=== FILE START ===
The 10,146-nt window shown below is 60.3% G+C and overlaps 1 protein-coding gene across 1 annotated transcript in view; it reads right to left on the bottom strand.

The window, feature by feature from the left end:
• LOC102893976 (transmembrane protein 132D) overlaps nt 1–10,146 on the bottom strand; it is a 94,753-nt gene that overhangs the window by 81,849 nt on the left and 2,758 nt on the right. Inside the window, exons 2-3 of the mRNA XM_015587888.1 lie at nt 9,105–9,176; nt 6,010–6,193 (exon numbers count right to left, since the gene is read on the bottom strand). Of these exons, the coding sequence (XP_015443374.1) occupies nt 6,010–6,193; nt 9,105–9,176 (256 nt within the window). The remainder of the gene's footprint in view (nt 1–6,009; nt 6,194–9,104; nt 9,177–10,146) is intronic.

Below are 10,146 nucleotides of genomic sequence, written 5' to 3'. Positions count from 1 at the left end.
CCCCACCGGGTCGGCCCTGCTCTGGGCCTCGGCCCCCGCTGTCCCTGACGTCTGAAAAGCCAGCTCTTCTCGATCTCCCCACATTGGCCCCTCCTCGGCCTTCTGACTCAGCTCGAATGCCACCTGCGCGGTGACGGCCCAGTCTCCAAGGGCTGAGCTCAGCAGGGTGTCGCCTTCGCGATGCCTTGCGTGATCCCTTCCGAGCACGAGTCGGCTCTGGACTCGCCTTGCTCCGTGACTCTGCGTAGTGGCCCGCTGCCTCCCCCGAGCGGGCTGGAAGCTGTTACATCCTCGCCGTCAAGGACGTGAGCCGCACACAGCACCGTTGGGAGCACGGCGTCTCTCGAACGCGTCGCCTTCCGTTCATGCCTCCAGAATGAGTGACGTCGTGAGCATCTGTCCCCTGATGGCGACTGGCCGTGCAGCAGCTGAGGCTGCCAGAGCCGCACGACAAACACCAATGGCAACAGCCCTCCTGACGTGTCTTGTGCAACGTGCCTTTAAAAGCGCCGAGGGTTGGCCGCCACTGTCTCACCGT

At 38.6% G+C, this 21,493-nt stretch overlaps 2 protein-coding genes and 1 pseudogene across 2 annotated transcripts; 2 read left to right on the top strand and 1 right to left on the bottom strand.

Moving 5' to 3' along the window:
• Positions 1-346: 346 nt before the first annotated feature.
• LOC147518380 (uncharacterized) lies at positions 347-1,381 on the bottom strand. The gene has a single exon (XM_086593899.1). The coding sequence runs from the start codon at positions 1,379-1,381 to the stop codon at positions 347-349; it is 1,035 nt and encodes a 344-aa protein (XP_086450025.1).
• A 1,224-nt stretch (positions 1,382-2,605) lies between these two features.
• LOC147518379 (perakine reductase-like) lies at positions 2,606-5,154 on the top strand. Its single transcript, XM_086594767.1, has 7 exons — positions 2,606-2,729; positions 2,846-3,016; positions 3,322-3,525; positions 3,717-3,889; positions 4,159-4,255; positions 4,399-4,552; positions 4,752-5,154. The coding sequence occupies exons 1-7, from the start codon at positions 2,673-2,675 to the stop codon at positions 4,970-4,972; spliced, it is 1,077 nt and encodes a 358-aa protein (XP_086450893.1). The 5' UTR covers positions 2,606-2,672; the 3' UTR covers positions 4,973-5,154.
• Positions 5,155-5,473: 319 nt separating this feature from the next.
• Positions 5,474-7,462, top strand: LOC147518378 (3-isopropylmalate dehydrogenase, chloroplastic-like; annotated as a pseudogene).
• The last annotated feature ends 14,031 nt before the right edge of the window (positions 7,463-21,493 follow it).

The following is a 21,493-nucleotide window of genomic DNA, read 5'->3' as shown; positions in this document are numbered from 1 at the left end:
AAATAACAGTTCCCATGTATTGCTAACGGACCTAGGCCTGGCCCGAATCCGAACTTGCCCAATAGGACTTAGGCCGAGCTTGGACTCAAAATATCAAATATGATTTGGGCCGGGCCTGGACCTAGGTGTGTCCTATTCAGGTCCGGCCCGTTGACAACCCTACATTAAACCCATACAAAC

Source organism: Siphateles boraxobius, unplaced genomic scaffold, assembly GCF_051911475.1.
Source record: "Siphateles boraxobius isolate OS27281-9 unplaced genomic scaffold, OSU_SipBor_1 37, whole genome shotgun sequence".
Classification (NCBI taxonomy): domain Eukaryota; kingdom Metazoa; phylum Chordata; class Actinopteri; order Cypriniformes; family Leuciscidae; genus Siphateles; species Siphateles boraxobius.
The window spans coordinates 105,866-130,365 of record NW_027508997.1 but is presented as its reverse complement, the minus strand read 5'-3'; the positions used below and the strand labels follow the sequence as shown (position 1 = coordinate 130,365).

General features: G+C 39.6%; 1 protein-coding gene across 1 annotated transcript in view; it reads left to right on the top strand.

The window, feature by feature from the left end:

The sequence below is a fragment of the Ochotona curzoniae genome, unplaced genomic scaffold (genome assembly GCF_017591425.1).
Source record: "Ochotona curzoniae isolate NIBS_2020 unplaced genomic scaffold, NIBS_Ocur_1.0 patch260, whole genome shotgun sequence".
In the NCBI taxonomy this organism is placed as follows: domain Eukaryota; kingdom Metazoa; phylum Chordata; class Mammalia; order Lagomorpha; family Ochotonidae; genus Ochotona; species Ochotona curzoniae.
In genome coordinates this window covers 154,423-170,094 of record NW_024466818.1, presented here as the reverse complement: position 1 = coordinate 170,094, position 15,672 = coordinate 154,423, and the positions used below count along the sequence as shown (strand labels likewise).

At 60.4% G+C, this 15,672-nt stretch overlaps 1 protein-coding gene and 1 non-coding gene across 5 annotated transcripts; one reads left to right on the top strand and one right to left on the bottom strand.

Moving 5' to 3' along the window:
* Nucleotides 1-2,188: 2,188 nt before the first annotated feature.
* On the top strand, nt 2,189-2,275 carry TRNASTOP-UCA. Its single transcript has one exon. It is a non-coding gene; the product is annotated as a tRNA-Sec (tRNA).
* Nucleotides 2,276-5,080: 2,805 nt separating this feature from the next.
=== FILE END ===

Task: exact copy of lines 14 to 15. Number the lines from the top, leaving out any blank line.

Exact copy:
• The last annotated feature ends 14,031 nt before the right edge of the window (positions 7,463-21,493 follow it).

The following is a 21,493-nucleotide window of genomic DNA, read 5'->3' as shown; positions in this document are numbered from 1 at the left end: